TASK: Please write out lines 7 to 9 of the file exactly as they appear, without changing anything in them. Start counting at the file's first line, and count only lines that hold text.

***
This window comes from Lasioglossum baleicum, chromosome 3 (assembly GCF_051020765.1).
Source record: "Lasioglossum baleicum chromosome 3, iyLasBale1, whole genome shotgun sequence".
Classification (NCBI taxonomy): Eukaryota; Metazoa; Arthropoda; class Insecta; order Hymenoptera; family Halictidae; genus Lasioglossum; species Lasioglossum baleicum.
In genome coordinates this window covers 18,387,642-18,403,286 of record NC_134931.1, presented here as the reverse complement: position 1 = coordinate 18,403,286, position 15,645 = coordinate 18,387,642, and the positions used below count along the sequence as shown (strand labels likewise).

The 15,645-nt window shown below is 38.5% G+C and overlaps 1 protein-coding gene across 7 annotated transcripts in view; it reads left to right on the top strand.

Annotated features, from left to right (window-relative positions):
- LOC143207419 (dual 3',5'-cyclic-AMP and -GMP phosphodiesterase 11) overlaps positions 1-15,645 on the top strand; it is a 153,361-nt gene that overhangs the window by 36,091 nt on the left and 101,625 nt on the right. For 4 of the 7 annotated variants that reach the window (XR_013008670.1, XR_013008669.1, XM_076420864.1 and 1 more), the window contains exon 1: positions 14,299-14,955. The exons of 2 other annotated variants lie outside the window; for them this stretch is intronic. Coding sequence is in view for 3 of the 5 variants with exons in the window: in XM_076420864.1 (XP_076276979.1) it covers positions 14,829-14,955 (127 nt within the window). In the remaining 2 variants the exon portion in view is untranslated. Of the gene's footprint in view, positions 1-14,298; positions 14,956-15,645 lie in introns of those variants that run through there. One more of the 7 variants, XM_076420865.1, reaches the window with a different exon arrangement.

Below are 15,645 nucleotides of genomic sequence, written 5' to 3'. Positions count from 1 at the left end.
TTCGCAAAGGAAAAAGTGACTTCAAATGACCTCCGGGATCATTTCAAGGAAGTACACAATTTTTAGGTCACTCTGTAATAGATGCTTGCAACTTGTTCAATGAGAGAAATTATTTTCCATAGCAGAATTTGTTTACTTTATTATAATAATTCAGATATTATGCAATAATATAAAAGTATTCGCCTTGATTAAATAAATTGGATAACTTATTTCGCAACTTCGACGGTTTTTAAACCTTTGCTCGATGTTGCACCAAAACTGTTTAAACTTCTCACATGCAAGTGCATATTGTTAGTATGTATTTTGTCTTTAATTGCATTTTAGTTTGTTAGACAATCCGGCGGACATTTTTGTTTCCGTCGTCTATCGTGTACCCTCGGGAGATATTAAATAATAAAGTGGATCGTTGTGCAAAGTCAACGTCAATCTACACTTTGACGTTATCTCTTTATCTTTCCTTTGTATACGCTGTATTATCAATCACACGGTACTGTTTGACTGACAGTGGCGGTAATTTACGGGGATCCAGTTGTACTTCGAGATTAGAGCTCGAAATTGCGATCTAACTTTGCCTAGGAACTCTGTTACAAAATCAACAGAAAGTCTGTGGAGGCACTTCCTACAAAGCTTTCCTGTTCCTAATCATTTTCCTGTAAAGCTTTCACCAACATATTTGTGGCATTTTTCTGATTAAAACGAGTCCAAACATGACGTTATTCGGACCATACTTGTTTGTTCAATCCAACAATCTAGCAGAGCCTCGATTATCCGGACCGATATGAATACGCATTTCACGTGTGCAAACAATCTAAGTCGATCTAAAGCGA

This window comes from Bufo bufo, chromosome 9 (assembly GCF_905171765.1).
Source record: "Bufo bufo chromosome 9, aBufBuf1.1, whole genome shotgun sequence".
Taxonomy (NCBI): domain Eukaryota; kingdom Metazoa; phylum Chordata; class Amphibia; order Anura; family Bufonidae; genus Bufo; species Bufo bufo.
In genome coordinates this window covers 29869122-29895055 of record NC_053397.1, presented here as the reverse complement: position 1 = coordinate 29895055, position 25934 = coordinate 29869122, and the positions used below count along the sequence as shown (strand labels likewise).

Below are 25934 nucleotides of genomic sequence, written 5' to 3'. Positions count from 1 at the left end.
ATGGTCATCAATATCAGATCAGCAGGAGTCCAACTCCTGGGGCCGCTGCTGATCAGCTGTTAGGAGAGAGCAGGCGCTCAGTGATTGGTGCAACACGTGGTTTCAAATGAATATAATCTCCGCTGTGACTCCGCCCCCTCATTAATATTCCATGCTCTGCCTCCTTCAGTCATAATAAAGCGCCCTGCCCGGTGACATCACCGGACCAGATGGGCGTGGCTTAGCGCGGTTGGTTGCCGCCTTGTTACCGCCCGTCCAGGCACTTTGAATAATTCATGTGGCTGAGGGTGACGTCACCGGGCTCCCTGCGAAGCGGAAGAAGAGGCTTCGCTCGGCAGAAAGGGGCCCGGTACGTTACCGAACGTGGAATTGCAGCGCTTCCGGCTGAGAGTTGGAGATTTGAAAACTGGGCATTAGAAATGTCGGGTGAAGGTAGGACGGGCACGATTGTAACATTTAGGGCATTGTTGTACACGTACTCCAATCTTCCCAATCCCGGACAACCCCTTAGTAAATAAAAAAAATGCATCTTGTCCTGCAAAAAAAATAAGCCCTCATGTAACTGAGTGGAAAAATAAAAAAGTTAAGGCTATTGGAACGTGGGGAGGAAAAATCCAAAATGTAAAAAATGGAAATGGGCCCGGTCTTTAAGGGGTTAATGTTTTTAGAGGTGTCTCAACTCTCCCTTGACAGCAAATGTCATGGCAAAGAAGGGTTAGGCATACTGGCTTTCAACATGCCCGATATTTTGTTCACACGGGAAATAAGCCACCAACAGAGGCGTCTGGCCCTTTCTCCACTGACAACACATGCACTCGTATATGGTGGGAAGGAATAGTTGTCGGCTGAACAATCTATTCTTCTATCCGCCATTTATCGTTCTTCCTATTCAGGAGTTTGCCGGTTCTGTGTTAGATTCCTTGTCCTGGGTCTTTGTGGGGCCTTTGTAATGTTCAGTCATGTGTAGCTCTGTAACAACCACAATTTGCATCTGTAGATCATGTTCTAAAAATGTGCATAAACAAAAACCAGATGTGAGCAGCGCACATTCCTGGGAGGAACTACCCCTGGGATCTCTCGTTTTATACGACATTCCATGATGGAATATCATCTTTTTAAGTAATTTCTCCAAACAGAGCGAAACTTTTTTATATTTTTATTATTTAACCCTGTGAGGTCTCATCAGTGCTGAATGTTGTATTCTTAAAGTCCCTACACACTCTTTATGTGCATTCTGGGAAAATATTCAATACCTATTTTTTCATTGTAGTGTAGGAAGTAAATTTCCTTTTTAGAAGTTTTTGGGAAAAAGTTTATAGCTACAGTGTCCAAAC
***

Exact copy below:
- LOC143207419 (dual 3',5'-cyclic-AMP and -GMP phosphodiesterase 11) overlaps positions 1-15,645 on the top strand; it is a 153,361-nt gene that overhangs the window by 36,091 nt on the left and 101,625 nt on the right. For 4 of the 7 annotated variants that reach the window (XR_013008670.1, XR_013008669.1, XM_076420864.1 and 1 more), the window contains exon 1: positions 14,299-14,955. The exons of 2 other annotated variants lie outside the window; for them this stretch is intronic. Coding sequence is in view for 3 of the 5 variants with exons in the window: in XM_076420864.1 (XP_076276979.1) it covers positions 14,829-14,955 (127 nt within the window). In the remaining 2 variants the exon portion in view is untranslated. Of the gene's footprint in view, positions 1-14,298; positions 14,956-15,645 lie in introns of those variants that run through there. One more of the 7 variants, XM_076420865.1, reaches the window with a different exon arrangement.

Below are 15,645 nucleotides of genomic sequence, written 5' to 3'. Positions count from 1 at the left end.
TTCGCAAAGGAAAAAGTGACTTCAAATGACCTCCGGGATCATTTCAAGGAAGTACACAATTTTTAGGTCACTCTGTAATAGATGCTTGCAACTTGTTCAATGAGAGAAATTATTTTCCATAGCAGAATTTGTTTACTTTATTATAATAATTCAGATATTATGCAATAATATAAAAGTATTCGCCTTGATTAAATAAATTGGATAACTTATTTCGCAACTTCGACGGTTTTTAAACCTTTGCTCGATGTTGCACCAAAACTGTTTAAACTTCTCACATGCAAGTGCATATTGTTAGTATGTATTTTGTCTTTAATTGCATTTTAGTTTGTTAGACAATCCGGCGGACATTTTTGTTTCCGTCGTCTATCGTGTACCCTCGGGAGATATTAAATAATAAAGTGGATCGTTGTGCAAAGTCAACGTCAATCTACACTTTGACGTTATCTCTTTATCTTTCCTTTGTATACGCTGTATTATCAATCACACGGTACTGTTTGACTGACAGTGGCGGTAATTTACGGGGATCCAGTTGTACTTCGAGATTAGAGCTCGAAATTGCGATCTAACTTTGCCTAGGAACTCTGTTACAAAATCAACAGAAAGTCTGTGGAGGCACTTCCTACAAAGCTTTCCTGTTCCTAATCATTTTCCTGTAAAGCTTTCACCAACATATTTGTGGCATTTTTCTGATTAAAACGAGTCCAAACATGACGTTATTCGGACCATACTTGTTTGTTCAATCCAACAATCTAGCAGAGCCTCGATTATCCGGACCGATATGAATACGCATTTCACGTGTGCAAACAATCTAAGTCGATCTAAAGCGA